New views of emotional regulation and decision making
The orbitofrontal cortex (OFC) was believed to be a central hub in the brain involved in emotional regulation and behavioral flexibility. However, recent research had cast doubt on that theory, and more precise lesion studies were necessary to reassess the role of the OFC in behavior.
In an animal model, Elisabeth Murray, Ph.D., and colleagues found that the OFC is not involved in behavioral flexibility (measured by a learning task) or emotional response (measured by fear of snakes) as previously thought. However, they found that, while the OFC is not involved in emotional regulation, it does help guide decisions based on the value of food rewards.
The new understanding of the OFC’s function in behavior requires the field of psychiatry to reassess whether psychiatric conditions such as major depression, obsessive-compulsive disorder, and psychopathy are linked to disruption of value representations housed in the OFC, rather than disordered cognitive flexibility as previously thought.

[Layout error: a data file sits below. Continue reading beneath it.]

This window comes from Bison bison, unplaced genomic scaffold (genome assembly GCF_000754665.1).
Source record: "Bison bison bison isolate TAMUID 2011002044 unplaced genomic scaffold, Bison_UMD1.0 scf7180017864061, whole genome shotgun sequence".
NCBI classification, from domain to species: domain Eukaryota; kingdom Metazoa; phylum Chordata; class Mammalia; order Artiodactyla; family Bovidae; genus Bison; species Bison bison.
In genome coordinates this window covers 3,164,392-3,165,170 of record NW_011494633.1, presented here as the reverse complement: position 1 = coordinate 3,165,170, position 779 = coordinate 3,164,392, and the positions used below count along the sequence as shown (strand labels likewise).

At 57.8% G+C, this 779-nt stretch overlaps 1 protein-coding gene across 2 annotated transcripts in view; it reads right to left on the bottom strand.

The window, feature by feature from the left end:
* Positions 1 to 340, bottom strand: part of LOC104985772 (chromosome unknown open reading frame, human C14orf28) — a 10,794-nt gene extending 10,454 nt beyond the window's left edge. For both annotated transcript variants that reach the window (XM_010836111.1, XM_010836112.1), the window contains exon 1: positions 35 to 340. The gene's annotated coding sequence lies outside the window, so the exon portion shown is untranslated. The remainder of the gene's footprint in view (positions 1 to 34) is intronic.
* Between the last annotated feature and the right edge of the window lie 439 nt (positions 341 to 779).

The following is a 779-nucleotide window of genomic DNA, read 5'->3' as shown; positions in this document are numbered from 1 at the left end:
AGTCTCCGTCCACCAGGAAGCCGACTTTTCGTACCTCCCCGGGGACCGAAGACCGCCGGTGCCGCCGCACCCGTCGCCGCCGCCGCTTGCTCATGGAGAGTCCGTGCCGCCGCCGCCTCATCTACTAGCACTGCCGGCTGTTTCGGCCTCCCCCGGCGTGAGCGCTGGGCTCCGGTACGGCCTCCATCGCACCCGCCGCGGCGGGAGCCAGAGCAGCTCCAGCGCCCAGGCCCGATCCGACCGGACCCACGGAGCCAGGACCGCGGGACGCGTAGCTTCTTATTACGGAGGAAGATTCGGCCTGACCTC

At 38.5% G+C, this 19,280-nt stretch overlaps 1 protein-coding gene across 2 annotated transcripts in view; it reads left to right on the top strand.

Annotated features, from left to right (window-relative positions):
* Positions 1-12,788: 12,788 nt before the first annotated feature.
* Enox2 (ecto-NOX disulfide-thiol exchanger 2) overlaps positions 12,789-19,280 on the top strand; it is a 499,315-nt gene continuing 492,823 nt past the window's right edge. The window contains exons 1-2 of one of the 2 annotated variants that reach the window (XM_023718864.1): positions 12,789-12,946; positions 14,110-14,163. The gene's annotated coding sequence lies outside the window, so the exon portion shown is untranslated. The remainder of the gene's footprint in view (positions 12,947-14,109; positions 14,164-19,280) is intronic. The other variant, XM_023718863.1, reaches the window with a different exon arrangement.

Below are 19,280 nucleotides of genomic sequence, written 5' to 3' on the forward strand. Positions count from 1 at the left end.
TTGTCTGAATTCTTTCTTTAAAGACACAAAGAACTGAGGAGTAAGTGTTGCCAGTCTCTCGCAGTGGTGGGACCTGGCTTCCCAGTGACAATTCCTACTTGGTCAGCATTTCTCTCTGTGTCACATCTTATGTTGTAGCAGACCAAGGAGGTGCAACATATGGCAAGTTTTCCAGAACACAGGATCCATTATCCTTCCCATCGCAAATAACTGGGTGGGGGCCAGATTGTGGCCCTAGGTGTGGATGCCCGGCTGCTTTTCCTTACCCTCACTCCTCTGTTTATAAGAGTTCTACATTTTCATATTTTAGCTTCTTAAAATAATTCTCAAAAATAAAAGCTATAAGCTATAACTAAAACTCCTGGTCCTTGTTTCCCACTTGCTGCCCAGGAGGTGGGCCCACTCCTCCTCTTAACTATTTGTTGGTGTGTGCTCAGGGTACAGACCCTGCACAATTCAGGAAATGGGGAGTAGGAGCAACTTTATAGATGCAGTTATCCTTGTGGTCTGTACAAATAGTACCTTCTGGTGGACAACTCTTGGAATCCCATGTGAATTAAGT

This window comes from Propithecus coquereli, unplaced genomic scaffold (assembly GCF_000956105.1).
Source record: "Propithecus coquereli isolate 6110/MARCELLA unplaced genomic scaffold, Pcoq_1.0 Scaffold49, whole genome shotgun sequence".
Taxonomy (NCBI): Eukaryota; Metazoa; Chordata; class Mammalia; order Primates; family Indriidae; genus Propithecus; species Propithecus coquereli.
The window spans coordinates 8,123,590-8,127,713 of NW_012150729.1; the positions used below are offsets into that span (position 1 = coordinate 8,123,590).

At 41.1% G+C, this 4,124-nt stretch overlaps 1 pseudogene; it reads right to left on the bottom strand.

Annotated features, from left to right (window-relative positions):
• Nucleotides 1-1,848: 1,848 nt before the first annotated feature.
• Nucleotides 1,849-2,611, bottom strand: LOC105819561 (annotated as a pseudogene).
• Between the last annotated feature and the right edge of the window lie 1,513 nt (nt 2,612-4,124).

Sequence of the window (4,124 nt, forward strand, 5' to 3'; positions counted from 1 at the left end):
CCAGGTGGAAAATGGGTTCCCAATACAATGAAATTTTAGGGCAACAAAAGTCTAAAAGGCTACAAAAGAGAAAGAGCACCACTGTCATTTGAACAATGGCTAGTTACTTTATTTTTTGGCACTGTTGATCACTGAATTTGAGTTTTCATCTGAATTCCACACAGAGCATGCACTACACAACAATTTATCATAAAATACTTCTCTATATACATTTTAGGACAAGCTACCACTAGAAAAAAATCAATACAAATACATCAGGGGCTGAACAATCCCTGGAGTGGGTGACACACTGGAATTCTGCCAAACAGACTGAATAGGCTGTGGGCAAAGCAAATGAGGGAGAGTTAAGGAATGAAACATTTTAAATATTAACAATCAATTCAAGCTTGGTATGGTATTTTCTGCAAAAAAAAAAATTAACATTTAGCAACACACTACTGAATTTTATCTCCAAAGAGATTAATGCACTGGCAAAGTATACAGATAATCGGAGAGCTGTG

Rudebeck PH, Saunders RC, Prescott AT, Chau LS, Murray EA. (2013). Prefrontal mechanisms of behavioral flexibility, emotion regulation and value updating. Nat Neurosci. 16(8), 1140-1145.